Bad Boy Architects & China's New Face
Updated: 2011-10-16 07:47
By Liu Yujie (China Daily)
The iconic CCTV Tower in Beijing is the subject of much debate. Provided to China Daily
Traditional architecture such as the "earth towers" of the Hakka people in Fujian province has inspired this residential complex in Guangzhou. Provided to China Daily
They are an unmistakable part of the urban cityscapes. But is China a playground for international architects or an abused testing ground for bad design? Liu Yujie examines the landscape and finds out if these new buildings are towering landmarks or lasting eyesores.
In Beijing, the National Stadium, otherwise known as the Bird's Nest, was designed by Herzog & de Muron from Switzerland. The National Center for the Performing Arts was by French architect Paul Andreu and the landmark China Central Television Headquarters in the heart of the central business district is the work of Rem Koolhaas from the Netherlands, while the Beijing Capital International Airport was designed by Norman Foster from the United Kingdom.
Since the beginning of the millennium, the works of international architects have sprung up like mushrooms in China's cities. These urban gurus not only brought their cutting-edge designs here, but also brought the whole world's attention to what can be built in China. Constant global media coverage has portrayed China as an open stage for ambitious, innovative urban design, a reputation which initially pleased those who were commissioning the building, but later raised doubts and reflections of whether the country was being misused as a testing ground for maverick projects.
It is true that today's China has both money and mind for probably the largest urban construction movement in human history, a major motivation for first-class architects overseas.
Zaha Hadid, the world's foremost female architect, drives it home when she compares China to "a perfect blank canvas" for architects with unlimited creation.
Nevertheless, Peng Peikeng, a senior commentator at Tsinghua University, is angered by the fact that some well-known foreign architects have obviously taken advantage of China's eagerness to build dazzling modern cityscapes. He feels there has been too many architectural experiments here in recent years.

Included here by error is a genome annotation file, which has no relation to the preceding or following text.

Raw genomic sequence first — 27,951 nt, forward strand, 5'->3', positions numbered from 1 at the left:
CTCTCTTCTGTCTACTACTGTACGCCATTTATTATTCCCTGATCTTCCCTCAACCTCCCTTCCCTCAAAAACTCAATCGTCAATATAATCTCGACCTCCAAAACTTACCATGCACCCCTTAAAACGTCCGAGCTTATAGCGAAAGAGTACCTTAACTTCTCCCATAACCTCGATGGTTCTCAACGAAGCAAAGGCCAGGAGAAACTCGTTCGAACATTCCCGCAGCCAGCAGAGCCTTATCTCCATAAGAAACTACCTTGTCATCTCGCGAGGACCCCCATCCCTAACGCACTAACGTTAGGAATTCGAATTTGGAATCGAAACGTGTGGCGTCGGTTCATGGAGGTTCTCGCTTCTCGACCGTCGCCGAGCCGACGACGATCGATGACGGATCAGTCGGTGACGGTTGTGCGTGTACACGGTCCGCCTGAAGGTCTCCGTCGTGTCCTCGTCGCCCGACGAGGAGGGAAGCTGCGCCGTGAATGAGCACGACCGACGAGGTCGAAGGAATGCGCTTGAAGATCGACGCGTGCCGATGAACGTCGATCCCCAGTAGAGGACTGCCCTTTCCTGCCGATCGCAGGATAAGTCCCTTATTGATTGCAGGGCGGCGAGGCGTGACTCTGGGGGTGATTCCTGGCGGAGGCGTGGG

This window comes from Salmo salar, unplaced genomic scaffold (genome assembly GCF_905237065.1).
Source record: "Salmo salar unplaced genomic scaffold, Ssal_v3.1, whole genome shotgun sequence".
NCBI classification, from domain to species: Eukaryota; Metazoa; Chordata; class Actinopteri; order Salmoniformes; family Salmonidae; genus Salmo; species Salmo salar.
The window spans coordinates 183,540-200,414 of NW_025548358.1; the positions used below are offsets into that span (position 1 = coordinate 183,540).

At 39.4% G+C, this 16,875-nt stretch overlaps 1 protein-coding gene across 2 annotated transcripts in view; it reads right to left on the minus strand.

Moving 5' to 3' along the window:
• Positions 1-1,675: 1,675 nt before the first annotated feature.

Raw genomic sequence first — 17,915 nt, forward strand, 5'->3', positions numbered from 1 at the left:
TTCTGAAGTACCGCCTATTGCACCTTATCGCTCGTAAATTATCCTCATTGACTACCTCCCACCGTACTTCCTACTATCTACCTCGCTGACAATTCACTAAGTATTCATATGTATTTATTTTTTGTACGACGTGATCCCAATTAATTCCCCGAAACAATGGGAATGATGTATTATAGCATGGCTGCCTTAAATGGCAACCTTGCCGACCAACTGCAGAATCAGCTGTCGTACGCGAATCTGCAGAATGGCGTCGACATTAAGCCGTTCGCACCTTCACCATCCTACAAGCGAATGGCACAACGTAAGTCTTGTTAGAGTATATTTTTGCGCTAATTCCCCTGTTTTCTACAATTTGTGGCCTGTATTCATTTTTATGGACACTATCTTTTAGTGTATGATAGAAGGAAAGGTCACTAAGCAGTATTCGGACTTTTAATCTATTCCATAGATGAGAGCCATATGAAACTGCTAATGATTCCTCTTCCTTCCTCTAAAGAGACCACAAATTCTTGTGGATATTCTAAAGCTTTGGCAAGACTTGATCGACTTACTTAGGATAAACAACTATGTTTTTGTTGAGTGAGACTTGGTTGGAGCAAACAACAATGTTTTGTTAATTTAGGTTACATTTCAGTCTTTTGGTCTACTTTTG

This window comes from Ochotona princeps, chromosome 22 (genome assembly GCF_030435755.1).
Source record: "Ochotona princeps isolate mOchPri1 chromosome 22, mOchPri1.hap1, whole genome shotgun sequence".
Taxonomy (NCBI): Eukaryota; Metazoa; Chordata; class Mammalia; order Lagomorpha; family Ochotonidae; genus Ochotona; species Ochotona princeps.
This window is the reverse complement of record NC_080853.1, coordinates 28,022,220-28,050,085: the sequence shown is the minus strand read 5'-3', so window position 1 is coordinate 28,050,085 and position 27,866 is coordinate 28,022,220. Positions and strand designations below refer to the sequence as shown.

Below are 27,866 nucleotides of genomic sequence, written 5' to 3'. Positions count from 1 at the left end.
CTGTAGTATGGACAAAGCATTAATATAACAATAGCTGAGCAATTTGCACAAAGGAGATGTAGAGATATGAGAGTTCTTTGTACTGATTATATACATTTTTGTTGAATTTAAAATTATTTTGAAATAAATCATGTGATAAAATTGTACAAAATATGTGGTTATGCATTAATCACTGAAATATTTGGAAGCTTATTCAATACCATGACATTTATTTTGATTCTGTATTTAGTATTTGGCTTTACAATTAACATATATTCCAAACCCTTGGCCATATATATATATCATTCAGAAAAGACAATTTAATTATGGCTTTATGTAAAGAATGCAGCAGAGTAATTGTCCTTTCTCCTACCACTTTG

"The Pritzker prize, the Nobel prize in architecture, is awarded to honor those who build works demonstrating 'durability, utility, and beauty'. This is widely accepted as the yardsticks for good building design. Sadly, many of these foreign architects' works in China display none of these."
Peng supports his criticism by pointing out that many of these designs would never be accepted by the architects' home countries because they would have failed city planning concerns, stricter sustainable development demands and tighter budgets.
That is why they come to China, Peng says, a country that is currently open to almost anyone who can contribute "landmark buildings" in whatever forms.
The architects are not solely to blame. More often than not, they are expected to deliver constructions whose only condition is to stand out from the crowd.
A recent plan for a new venue of China's National Museum of Fine Arts, "the world's largest art museum", is the latest target for debate. It will be located near the National Stadium in Beijing's Olympic Park and there are already worries that it may turn out to be another pair of "giant underpants", the nickname for the asymmetrical twin legs of the CCTV Tower in heart of the Chaoyang district.
The desire for the new and eye-catching may be the result of historical baggage.
"China's architectural style was greatly influenced by the Soviet Union for a long time, when the pursuit for charismatic individual design was curbed. It has now led to an outburst of fancy for the avant-garde, chic and novel, a desire made possible by the wealth accumulated during more than 20 years of economic reforms and opening up," says Wu Liangyong, a senior architect and a member of the Chinese Academy of Sciences and Chinese Academy of Engineering.
The desire to be different can lead to some odd experiments in the neighborhood. For instance, Jingya Restaurant, a 12-storey building a few blocks from the Forbidden City has a facade that is supposed to reflect the "awesome power of the ocean".
Raimund Abraham, the late American architect behind the design, once told Chinese media that the owner told him to build the most "impressive" landmark in the capital.
He did it. But did it please everyone?
At least 9 out of 10 residents we asked recounted their initial horror of the facade of the restaurant, and most still found it difficult to like it.